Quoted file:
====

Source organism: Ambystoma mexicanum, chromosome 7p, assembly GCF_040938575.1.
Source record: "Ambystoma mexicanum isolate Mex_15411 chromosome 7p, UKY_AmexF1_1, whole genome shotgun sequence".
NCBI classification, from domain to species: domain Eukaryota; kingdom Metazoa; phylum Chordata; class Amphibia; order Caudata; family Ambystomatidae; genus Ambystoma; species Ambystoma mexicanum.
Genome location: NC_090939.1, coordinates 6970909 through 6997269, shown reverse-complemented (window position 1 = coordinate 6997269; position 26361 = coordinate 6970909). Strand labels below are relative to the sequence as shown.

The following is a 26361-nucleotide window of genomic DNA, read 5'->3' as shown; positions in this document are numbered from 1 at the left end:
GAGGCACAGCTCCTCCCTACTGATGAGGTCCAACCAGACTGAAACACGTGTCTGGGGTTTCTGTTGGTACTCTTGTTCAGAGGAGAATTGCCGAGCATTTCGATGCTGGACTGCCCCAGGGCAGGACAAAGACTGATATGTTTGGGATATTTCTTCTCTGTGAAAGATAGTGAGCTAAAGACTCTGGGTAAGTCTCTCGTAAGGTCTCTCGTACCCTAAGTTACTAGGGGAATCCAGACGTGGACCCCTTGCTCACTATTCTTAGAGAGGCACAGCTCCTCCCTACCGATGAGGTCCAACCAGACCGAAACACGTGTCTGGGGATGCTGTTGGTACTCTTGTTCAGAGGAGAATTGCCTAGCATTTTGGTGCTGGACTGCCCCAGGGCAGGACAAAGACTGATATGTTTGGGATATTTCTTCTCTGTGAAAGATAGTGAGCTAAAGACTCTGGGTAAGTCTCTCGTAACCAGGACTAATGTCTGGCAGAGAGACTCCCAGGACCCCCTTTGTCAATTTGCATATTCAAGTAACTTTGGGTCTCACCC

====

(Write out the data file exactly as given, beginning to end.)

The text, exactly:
Source organism: Ambystoma mexicanum, chromosome 7p, assembly GCF_040938575.1.
Source record: "Ambystoma mexicanum isolate Mex_15411 chromosome 7p, UKY_AmexF1_1, whole genome shotgun sequence".
NCBI classification, from domain to species: domain Eukaryota; kingdom Metazoa; phylum Chordata; class Amphibia; order Caudata; family Ambystomatidae; genus Ambystoma; species Ambystoma mexicanum.
Genome location: NC_090939.1, coordinates 6970909 through 6997269, shown reverse-complemented (window position 1 = coordinate 6997269; position 26361 = coordinate 6970909). Strand labels below are relative to the sequence as shown.

The following is a 26361-nucleotide window of genomic DNA, read 5'->3' as shown; positions in this document are numbered from 1 at the left end:
GAGGCACAGCTCCTCCCTACTGATGAGGTCCAACCAGACTGAAACACGTGTCTGGGGTTTCTGTTGGTACTCTTGTTCAGAGGAGAATTGCCGAGCATTTCGATGCTGGACTGCCCCAGGGCAGGACAAAGACTGATATGTTTGGGATATTTCTTCTCTGTGAAAGATAGTGAGCTAAAGACTCTGGGTAAGTCTCTCGTAAGGTCTCTCGTACCCTAAGTTACTAGGGGAATCCAGACGTGGACCCCTTGCTCACTATTCTTAGAGAGGCACAGCTCCTCCCTACCGATGAGGTCCAACCAGACCGAAACACGTGTCTGGGGATGCTGTTGGTACTCTTGTTCAGAGGAGAATTGCCTAGCATTTTGGTGCTGGACTGCCCCAGGGCAGGACAAAGACTGATATGTTTGGGATATTTCTTCTCTGTGAAAGATAGTGAGCTAAAGACTCTGGGTAAGTCTCTCGTAACCAGGACTAATGTCTGGCAGAGAGACTCCCAGGACCCCCTTTGTCAATTTGCATATTCAAGTAACTTTGGGTCTCACCC